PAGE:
A deeper dive into the LULDs on specific dates show, consistently, that most happened shortly after the MWCB. We also see than many were limit up (recoveries).

Chart 5: More than half of LULDs were hitting the upper limit


In fact, coming out of the MWCB almost half of stocks had a price reversal of at least 2.5% following the re-open .

Out of the total 22 trading days for the month of March, 17 days had more limit up halts than limit down halts. Looking at all of the 7,845 halts in the month of March, 4,645 were upper halts, with 59% of the halts being upper limit.

Chart 6: Despite the sell-off, March had more Limit Up than Limit Downs


Shorts were restricted by existing Reg SHO rules

After the Credit Crisis, new short sell restrictions were put in place to limit the ability of a short seller to push bid prices lower. Not only do shorts have to locate stock to borrow, so they won’t fail settlements, they also can’t set new lower prices with their trades.

However, lots of research into short selling shows that it removes a valuable source of statistical arbitrage, and liquidity. Spreads widen and liquidity falls, leading to bigger disconnections than normal in related assets. Because of this, short sell restrictions turn on when stocks are selling off, but are not in place all the time.

Data show that the short sell restricted stocks also increased significantly into the middle of March, but have since declined. Despite that, there remain a number of stocks with short sell restrictions in place.

Chart 7: A majority of stocks were Short-sell restricted during the peak of the selloff


Spreads are up, in line with volatility

When you think about the role of a market maker, the spread represents the return they capture for posting limit orders on both sides of the market. However, when they don’t capture spread, their loss on a buy or sell order is theoretically unlimited. That makes them similar to very short-term options.

Those who have studied how options are valued know that a key input to the Black Scholes formula is volatility (standard deviation of returns). As volatility goes up, the fair option premium also goes up. In fact, it’s so important that many options are priced in “vol” space—you buy 15 “vol” and sell 20 “vol”—and computers tell you what actual option price results.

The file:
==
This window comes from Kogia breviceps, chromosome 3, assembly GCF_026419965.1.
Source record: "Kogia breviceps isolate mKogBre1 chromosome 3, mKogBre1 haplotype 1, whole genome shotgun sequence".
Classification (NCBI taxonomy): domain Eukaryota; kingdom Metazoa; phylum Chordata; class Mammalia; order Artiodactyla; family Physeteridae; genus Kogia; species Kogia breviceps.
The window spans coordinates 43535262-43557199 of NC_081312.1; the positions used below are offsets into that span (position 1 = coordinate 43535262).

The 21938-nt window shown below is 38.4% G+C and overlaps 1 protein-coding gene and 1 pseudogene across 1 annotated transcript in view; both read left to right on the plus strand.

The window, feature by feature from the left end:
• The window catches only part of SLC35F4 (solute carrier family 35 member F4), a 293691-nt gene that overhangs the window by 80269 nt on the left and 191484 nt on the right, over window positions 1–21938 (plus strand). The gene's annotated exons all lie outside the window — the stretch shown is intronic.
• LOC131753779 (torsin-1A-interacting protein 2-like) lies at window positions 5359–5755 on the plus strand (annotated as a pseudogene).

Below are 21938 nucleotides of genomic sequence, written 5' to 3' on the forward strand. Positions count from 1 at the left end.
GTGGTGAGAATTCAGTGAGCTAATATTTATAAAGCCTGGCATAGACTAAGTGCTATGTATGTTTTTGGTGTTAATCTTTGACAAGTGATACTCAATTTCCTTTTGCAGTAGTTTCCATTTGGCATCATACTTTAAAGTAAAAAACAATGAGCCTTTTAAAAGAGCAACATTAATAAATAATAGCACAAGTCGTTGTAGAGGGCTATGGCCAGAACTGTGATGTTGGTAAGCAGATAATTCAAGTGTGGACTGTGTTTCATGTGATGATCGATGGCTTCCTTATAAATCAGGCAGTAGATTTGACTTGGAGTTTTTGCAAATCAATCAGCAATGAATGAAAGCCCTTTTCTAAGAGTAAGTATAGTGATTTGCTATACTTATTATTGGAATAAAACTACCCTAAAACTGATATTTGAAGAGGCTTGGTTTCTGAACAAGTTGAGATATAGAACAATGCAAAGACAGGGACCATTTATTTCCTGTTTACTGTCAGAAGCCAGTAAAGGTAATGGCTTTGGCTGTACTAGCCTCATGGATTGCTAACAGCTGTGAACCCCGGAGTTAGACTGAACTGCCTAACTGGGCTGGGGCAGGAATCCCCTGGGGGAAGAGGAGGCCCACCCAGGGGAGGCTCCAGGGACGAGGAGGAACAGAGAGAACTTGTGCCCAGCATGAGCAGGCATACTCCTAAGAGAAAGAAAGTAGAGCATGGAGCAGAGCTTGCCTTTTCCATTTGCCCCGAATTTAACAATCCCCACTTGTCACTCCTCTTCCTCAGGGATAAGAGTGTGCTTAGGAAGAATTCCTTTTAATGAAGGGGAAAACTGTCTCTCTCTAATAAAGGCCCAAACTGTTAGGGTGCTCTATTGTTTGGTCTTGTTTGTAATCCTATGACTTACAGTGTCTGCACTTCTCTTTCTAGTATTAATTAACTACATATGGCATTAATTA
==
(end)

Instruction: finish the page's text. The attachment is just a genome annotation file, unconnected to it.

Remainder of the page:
Given that, it’s not surprising that bid-offer spreads have widened in line with volatility. In fact, it seems to prove that market makers are actually pricing spreads rationally, despite volatile market conditions.

Chart 8: Spreads are wider, but in line with volatility, which is expected


Even the media hype is reducing

Overall, it seems that the level of fear in the market is subsiding. Valuations are still a long way below the peaks from February, but that’s because lost earnings across a wide variety of sectors is being priced in.

Interestingly, data that tracks media and news mentions of COVID-19, and panic generally, are also showing that level of fear and focus peaked mid-March. Data in Chart 9 also shows that the relationship between the media’s focus on COVID-19 seems correlated to sentiment falling. It raises the question: What comes first?

Chart 9: As fear levels rise, confidence falls


Why is this important?

Circuit breakers have been tested, the liquidity provided has been exceptional, and there are signs that the worst of the storm may have been weathered. In markets like this, spreads should increase, and they have. Even though that raises the costs of trading, it needs to be weighed against how much investors saved from being able to access continuous, transparent and competitive pricing of stocks.

Overall, equity markets globally have performed pretty well, better it would seem than bond markets.

But the level of uncertainty remains is on par with the Credit Crisis, and the market is still pricing in very different scenarios. As more news comes out, our markets can be counted on to react accordingly.